TLA 2013: Technology Creation/Enhancement
Master data management vendor Health Market Science serves the health care industry, where records exist in multiple systems and often vary in nomenclature, format, and structure. HMS's job is to provide the master file for these common records, for discovering fraud, waste, and abuse in the health care system, both for forensic analysis and real-time authorization of, say, controlled-substance prescriptions.
The typical approach is to create a relational data warehouse to hold the normalized and validated data, but that approach significantly limits the scalability of such a platform, in terms of both volume and variety of data, and this in the speed of the analytics possible on the master file. Additionally, to support both current and historical analysis, the platform must maintain point-in-time and revision information for every entity in the system.
To address the issues of data variety, volume, and velocity, O'Neill championed a novel solution to the problem that combined cutting-edge big data techniques. One challenge was to integrate the legacy relational database management system with the big data platform. This required creative thinking and use of nontraditional integration techniques, so HMS could continue to deliver from the legacy platform, while developing new products, capabilities, and services on the new platform.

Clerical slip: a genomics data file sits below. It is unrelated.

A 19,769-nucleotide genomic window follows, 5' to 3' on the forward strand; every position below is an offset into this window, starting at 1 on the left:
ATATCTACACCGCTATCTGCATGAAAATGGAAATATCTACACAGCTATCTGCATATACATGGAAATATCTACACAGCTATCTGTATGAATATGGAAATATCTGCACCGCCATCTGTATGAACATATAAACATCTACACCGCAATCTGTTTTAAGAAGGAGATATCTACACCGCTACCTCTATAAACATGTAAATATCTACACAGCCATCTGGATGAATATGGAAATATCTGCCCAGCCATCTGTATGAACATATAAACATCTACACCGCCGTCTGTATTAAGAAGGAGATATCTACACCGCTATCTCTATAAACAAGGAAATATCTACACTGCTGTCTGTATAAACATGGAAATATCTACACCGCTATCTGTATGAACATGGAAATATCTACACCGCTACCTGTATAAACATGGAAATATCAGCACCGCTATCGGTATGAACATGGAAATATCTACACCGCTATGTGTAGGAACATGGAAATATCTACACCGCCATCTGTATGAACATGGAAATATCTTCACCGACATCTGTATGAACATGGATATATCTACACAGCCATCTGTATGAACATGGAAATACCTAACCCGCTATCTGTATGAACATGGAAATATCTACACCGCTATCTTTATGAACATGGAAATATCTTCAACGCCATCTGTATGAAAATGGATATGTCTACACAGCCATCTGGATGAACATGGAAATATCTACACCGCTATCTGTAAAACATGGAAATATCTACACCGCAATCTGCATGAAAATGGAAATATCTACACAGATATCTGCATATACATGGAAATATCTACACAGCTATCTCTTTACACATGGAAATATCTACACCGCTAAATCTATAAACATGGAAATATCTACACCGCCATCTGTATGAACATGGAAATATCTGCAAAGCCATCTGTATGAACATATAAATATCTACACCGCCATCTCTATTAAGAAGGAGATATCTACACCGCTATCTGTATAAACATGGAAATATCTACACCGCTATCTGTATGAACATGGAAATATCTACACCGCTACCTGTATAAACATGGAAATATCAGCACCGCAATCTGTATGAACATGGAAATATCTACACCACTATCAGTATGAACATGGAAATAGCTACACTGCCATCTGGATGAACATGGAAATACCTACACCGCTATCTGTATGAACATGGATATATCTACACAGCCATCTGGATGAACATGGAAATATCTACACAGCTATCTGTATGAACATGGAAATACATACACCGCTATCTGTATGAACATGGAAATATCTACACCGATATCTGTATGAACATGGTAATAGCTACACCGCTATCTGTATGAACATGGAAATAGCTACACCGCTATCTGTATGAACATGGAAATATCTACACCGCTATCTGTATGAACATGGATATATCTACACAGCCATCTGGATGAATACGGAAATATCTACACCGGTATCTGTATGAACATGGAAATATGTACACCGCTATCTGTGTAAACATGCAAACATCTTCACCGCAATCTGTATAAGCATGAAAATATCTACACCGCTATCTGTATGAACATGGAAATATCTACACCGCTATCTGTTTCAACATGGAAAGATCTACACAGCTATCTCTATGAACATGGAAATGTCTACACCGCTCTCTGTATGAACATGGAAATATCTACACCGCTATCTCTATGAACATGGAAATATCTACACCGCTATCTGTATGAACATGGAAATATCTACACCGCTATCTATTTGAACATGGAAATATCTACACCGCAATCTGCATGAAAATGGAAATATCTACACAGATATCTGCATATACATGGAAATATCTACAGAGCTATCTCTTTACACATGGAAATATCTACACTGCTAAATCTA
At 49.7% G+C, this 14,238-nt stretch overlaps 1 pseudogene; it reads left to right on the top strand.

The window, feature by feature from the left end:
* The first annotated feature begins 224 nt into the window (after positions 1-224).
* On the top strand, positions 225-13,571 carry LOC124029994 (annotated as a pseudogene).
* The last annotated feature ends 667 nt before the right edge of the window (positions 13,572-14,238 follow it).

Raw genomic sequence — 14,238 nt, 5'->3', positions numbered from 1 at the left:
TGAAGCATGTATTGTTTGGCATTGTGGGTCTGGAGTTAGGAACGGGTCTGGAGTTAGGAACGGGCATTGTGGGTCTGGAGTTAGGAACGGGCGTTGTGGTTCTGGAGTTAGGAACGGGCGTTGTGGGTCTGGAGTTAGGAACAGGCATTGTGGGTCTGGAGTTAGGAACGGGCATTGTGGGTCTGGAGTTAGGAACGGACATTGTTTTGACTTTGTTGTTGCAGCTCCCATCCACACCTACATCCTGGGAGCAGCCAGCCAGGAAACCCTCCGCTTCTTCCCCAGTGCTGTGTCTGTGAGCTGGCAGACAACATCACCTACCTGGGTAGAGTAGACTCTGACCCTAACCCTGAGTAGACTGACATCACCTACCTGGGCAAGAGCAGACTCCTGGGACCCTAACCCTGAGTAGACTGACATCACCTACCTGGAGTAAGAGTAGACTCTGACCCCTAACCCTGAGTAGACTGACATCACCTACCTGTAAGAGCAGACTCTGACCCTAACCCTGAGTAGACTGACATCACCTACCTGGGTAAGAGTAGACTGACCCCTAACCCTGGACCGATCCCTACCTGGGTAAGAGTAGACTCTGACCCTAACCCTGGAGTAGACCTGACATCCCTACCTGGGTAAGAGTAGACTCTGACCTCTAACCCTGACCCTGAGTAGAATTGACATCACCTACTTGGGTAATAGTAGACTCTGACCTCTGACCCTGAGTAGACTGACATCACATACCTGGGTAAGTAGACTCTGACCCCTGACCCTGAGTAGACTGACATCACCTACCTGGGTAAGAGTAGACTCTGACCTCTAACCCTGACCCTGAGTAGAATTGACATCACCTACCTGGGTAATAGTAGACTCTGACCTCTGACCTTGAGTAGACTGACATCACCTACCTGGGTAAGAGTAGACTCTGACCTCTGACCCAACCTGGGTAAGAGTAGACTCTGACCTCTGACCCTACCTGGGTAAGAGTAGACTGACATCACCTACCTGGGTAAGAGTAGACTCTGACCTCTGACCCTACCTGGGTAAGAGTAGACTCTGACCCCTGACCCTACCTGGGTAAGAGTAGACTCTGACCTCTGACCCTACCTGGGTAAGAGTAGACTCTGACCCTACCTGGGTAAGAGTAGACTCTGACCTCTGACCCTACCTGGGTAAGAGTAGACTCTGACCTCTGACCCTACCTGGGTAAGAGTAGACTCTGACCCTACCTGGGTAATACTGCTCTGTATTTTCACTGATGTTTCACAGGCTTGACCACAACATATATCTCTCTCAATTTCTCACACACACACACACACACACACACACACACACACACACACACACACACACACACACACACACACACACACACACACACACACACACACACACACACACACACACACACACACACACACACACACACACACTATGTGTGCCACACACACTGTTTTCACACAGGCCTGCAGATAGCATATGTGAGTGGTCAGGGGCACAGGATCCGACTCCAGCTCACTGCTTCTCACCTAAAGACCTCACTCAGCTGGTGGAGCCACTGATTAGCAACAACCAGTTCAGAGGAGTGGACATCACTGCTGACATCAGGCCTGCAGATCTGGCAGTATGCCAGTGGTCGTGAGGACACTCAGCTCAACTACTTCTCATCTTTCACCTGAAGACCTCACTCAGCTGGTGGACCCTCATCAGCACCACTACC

The effort required abandoning traditional mechanisms that assure data consistency and integrity (such as locking mechanisms) and instead embracing techniques that allow for eventual consistency in the system, while shielding users and services from inconsistent states and integrity issues as data changes. That led to the adoption of NoSQL approaches and technology such as the Cassandra nonrelational storage mechanism and Storm distributed processing framework. O'Neill ended up becoming a contributor to the open source Cassandra and championed the establishment of numerous open source projects that extended Cassandra's capabilities and allowed it to integrate more easily into a loosely coupled services-based infrastructure.
Because its architecture is not based on batch-processing frameworks such as Hadoop, the platform better supports real-time integration via Web services. This enables self-service models and rapid, lightweight integration between systems -- in other words, mashups.
HMS's big data platform can process orders of magnitude more data than the legacy technology. Also, because it is built entirely on open source technologies, there are no mandatory licensing costs as HMS expands the system's cluster capacity and, thus, no financial worries over growing and shrinking the cluster to accommodate demand. Also because the platform is based on open source software, HMS has been able to extend the base capabilities of the infrastructure to meet market needs much faster than is possible with commercial software.